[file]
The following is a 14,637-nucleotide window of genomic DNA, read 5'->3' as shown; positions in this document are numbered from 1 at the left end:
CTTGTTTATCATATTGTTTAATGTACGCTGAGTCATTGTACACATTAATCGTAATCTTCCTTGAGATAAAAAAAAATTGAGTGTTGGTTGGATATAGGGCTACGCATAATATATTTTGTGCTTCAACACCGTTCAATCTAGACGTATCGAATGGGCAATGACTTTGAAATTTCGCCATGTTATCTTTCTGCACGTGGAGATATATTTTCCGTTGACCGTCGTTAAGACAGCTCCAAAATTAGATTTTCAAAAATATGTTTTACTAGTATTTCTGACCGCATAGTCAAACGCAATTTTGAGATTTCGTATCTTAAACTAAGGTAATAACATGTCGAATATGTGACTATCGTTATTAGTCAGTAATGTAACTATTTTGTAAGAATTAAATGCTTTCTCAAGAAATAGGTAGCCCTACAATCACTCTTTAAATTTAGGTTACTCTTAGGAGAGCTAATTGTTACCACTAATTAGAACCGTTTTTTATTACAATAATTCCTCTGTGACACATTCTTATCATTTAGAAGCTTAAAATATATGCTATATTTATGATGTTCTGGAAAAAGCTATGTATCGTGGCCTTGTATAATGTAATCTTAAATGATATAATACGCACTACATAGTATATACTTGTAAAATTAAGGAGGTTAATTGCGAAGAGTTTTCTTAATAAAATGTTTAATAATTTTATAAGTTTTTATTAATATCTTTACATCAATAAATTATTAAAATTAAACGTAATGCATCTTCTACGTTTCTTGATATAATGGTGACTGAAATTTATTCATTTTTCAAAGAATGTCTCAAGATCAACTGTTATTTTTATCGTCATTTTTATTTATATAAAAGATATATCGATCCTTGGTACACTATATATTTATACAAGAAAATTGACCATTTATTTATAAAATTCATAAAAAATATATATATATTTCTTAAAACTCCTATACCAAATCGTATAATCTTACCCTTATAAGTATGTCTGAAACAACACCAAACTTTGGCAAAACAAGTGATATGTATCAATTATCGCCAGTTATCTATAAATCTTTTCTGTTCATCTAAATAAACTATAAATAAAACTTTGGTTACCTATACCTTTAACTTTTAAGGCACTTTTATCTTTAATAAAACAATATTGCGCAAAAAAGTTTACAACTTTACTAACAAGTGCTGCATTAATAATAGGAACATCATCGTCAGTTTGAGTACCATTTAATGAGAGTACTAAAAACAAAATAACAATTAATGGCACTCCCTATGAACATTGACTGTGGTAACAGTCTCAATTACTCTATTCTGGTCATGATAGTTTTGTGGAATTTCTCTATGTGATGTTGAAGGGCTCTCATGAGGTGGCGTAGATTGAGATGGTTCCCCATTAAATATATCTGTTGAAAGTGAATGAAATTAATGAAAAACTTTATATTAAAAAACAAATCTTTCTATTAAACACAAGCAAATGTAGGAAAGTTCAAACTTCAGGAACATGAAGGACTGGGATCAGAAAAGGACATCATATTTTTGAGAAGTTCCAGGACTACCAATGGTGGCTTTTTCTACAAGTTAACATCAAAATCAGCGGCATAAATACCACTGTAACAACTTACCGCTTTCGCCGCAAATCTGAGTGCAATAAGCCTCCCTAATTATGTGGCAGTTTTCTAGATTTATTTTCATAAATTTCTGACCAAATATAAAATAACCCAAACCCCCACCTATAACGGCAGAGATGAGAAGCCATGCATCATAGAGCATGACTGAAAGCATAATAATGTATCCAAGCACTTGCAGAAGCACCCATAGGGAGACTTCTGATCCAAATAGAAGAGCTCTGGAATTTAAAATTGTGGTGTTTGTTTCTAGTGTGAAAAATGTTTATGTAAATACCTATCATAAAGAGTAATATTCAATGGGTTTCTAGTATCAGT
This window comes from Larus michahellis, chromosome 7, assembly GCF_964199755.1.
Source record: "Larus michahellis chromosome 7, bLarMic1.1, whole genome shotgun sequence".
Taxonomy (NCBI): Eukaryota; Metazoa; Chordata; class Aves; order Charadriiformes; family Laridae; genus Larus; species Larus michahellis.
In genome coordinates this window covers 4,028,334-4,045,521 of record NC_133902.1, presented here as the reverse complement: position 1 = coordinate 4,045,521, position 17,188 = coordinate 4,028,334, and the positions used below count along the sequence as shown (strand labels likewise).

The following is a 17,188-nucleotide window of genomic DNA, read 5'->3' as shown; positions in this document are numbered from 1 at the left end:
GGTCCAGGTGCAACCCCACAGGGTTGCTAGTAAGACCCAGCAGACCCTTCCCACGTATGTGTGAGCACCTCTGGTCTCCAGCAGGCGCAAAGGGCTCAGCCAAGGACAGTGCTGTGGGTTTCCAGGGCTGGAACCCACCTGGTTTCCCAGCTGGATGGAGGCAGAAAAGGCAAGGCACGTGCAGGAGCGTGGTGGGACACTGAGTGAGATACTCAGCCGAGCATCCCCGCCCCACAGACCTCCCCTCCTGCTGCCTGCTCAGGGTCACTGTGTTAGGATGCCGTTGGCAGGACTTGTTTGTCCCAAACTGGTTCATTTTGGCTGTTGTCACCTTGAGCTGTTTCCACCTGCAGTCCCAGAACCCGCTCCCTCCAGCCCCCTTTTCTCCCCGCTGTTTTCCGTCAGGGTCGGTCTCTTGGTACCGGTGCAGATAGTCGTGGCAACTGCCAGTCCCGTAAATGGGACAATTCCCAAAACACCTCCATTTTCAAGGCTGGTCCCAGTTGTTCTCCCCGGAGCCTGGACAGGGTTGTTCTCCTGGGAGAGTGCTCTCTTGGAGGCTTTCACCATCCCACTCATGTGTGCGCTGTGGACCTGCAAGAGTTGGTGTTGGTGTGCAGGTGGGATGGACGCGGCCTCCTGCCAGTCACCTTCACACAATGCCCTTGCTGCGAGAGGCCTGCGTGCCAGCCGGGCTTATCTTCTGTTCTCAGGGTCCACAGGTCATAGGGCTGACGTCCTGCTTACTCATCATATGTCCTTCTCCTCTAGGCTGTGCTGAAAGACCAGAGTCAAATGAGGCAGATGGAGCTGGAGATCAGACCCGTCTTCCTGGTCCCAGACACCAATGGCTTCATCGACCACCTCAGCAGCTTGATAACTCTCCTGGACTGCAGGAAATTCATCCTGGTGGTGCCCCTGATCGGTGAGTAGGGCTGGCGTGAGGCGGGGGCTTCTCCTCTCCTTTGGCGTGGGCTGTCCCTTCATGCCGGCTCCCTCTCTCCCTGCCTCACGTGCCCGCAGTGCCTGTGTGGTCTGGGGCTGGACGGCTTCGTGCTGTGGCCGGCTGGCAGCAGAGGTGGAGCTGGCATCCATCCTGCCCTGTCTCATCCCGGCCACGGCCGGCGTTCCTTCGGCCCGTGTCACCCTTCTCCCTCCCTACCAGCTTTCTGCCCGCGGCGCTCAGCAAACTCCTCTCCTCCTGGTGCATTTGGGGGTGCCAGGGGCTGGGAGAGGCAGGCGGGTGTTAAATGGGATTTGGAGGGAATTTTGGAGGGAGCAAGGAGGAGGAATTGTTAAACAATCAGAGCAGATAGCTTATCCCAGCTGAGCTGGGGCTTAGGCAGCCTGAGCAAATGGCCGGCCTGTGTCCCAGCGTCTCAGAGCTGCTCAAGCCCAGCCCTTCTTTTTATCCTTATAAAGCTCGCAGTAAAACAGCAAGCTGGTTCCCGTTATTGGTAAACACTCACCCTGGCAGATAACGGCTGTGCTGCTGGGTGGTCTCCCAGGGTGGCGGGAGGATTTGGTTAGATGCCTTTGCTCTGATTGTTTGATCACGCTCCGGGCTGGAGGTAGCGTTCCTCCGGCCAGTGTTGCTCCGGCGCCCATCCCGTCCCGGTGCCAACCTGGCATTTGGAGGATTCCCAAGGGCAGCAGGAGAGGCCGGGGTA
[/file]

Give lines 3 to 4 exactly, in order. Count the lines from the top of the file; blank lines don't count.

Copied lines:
This window comes from Larus michahellis, chromosome 7, assembly GCF_964199755.1.
Source record: "Larus michahellis chromosome 7, bLarMic1.1, whole genome shotgun sequence".